Not sure where to start with this, rounding your back is actually not that detrimental assuming everything else in the lift is done correctly, claiming he’ll damage his neck from a rounded back is nonsense, if you lift your neck up and keep it straight during a deadlift you can avoid injury entirely, it’s looking down to the ground whilst deadlifiting that can cause neck issues.
I’m not sure where you’ve been training but I have never, ever seen people mocked for being overweight at any gym I’ve visited. The real truth with extremely overweight people exercising is that losing and gaining weight are around 80% diet and 20% exercise, spending an hour on a cross trainer will burn a lot of calories but it will never, ever offset terrible eating patterns and habits regardless of how perfect your lifts are. This is why so called toxic fitness culture focuses so much on fad diets.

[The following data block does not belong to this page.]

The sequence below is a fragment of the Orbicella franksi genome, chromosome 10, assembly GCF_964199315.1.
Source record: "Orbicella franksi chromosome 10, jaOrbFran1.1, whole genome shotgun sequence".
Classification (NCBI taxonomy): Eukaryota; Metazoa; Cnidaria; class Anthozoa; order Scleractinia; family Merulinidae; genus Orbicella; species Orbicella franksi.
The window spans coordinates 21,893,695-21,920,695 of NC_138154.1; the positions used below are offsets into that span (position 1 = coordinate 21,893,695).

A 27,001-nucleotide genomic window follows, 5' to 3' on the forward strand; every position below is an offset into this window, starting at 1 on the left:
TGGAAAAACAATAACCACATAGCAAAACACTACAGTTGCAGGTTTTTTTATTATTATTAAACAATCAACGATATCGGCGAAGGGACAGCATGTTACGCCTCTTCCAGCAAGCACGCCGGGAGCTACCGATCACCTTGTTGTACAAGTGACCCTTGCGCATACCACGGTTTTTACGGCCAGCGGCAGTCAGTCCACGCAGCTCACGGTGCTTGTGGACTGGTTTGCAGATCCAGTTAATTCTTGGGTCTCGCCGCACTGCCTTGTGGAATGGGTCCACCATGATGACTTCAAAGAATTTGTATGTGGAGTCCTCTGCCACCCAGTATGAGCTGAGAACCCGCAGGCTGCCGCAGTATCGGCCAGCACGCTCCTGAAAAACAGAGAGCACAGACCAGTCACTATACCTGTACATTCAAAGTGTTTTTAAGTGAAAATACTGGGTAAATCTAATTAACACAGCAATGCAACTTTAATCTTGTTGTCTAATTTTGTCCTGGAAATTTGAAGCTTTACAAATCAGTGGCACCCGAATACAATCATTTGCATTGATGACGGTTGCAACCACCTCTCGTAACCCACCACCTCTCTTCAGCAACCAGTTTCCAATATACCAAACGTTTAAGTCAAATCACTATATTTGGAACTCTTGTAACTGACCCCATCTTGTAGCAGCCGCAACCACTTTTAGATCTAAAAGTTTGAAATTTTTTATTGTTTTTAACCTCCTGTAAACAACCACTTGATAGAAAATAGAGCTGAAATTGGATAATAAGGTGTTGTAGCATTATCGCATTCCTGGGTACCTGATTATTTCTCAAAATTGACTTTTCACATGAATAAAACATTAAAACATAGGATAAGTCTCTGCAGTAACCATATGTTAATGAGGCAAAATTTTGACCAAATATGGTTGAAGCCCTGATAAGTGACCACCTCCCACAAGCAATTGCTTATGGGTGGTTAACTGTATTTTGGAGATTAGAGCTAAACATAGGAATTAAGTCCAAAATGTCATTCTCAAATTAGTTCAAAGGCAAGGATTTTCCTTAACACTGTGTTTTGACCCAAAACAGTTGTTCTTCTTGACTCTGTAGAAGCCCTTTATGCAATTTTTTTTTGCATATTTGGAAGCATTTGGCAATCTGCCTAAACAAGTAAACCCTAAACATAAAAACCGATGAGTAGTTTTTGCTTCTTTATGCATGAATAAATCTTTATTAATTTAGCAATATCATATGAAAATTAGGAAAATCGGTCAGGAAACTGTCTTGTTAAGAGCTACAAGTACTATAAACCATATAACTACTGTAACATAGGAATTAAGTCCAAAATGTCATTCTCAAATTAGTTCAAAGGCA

When I see someone in my gym that is extremely overweight without a PT with them I know they generally won’t stay around for long, throwing exercise at an eating problem is like trying to stop a wildfire with a super soaker.
As for the comments about self-surveillance and shame, shame is completely natural and not the enemy, when I look in the mirror I’m always looking to improve what I’ve got, shame is part of that equation but there needs to be abundant amounts of body positivity to compliment it, remind yourself of where you started, what you like rather than obsessing on the negatives and shame can be a useful tool.